Q: Can I wash and dry equipment and place it back into service?
A: Attempts to recondition equipment can result in additional hazards because of improper cleaning techniques and unsuitable cleaning agents. Reconditioning of equipment should not be performed without consulting the manufacturer and performing a thorough evaluation by qualified persons with a working knowledge of the electrical system and equipment. This evaluation should include the degree of flooding, the age of the equipment, the length of time the equipment was exposed to water and what, if any, contaminants were in the water.
Examples of equipment that cannot be reconditioned and should be removed from service are:
Molded-case circuit breakers, fuses, dry type transformers, devices such as receptacles and switches, GFCIs, AFCIs, transient voltage surge protective devices, and wiring not suitable for wet locations.
Examples of equipment that may be reconditioned by properly trained personnel after consultation with the manufacturer are as follows: Busways, panelboards, enclosed switches, transfer switches, fire-pump controllers, motor controllers, motor-control centers, switchboards, switchgear, liquid-filled transformers, cast-resin transformers, and motors.
Q: Do I need to replace the wiring that has been exposed to water due to flooding?
A: Wiring that is listed for dry locations only, such as non-metallic sheathed cable, may become a shock hazard when reenergized (due insulation failure) and therefore should be replaced. Wiring that is listed for wet location may be reused provided the ends of the wire or cable have not been exposed to water. When the ends of a conductor have been exposed to water, the cable may be purged to remove the water. All wiring that has been exposed to water needs to be evaluated by qualified persons with a working knowledge of the electrical system and equipment. This evaluation should include the degree of flooding, the age of the cable, the length of time the cable was exposed to water, and the source of water and identification of any contaminants that were in the water. The manufacturer should be consulted prior to reenergizing any wire or cable
Q: My panelboard and molded case circuit breakers have been exposed to water due to flooding. Can I wash the equipment and reuse it?
A: Molded case circuit breakers that have been exposed to water should be replaced. The internal electrical components, such as electrical contacts, could be adversely affected by exposure to water which can lead to arcing, overheating, and eventually a total breakdown of the circuit breaker that could cause personal injury, property damage, or unintended power interruptions. The panelboard needs to be evaluated by qualified persons with a working knowledge of the electrical system and equipment. This evaluation should include the degree of flooding, the age of the panelboard, the length of time the panelboard was exposed to water, the source of water, and identification of any contaminants that were in the water. The manufacturer should be consulted for the proper reconditioning procedure before the panelboard is reused.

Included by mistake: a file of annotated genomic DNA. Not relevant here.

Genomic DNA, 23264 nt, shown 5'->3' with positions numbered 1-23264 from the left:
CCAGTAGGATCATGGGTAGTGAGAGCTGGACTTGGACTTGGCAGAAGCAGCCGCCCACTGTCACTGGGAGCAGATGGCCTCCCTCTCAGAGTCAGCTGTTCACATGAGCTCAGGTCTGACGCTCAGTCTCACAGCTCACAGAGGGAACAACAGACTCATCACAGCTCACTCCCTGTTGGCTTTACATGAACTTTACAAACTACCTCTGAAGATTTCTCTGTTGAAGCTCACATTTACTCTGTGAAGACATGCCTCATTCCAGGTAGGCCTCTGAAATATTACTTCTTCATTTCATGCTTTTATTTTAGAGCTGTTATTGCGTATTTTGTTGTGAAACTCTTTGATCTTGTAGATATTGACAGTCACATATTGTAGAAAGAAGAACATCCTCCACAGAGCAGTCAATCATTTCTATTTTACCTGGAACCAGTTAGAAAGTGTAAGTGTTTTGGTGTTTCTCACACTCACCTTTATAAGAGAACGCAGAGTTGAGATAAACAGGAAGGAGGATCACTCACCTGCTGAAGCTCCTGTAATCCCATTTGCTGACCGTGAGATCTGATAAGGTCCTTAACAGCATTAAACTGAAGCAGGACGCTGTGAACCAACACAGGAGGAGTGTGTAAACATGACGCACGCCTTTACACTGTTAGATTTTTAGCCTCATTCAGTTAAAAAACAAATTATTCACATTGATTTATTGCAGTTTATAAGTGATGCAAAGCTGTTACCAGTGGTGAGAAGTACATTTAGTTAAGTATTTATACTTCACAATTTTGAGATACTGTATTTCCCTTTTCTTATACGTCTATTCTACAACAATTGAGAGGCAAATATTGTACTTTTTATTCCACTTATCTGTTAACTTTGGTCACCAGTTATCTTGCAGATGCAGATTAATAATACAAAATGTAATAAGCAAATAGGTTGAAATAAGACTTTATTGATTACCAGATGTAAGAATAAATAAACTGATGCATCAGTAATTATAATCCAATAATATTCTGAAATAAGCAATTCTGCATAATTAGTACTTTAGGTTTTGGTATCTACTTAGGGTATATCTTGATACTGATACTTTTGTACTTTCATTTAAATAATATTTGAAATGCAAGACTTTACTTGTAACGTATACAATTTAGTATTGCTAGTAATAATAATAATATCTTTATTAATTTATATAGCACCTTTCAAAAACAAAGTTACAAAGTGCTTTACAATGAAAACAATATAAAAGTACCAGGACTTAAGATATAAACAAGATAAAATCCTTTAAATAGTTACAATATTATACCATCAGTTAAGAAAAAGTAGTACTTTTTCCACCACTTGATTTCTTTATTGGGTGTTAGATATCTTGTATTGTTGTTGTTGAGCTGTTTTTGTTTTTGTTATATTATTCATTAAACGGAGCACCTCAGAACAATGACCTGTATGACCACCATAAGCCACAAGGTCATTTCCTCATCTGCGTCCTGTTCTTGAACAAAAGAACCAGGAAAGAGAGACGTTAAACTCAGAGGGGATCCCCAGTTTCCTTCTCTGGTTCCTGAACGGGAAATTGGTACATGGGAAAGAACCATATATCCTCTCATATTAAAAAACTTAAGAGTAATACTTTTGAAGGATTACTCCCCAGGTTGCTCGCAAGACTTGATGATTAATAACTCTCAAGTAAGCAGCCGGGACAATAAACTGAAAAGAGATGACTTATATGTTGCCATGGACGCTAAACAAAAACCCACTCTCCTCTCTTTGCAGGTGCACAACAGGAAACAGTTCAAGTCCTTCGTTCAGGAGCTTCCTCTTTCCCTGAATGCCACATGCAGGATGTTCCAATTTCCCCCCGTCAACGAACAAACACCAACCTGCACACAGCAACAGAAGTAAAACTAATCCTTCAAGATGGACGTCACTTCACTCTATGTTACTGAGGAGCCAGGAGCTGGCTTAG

Q: Can I air dry a molded case circuit breaker and then reuse it after it has been exposed to flood conditions?
A: In accordance with the NEMA Evaluating Water Damaged Electrical Equipment guide, no. The protective components are critical to the safe operation of distribution circuits. Their ability to protect these circuits is adversely affected by exposure to water and to the minerals, contaminants, and particles which may be present in the water. In molded case circuit breakers and switches, such exposure can affect the overall operation of the mechanism through corrosion, through the presence of foreign particles, and through loss of lubrication. The condition of the contacts can be affected and the dielectric insulation capabilities of internal materials can be reduced. Further, some molded case circuit breakers are equipped with electronic trip units and the functioning of these trip units can be impaired.
Q: If NM-B Cable is completely submerged do I have to replace it?
A: Yes, non-metallic sheathed cable is a dry location wiring method and when exposed to water, the conductors are subject to corrosion that can damage the component itself and/or cause termination failures. Wire and cable listed for only dry locations may become a shock hazard when energized after being exposed to water.
Q: If the electrical service on the home is submersed do I have to replace?
A: Yes. The panel is subjected to many different types of corrosive materials that could affect the ability of the overcurrent device to function in the future.
Q: Do I have to replace the NM-B cable if it is subjected to flood waters or can I just allow it to dry out and not replace?
A: If the NM-B cable is submersed it must be replaced.
Q: When inspecting a commercial office building that was affected by a flood, how should I instruct the electrical contractor to replace the EMT conduit or is it allowable to clean and re-use?
A: You must first confirm the conduit’s integrity is still intact and is free from any foreign objects from the flooding before you decide to either replace it or re-use.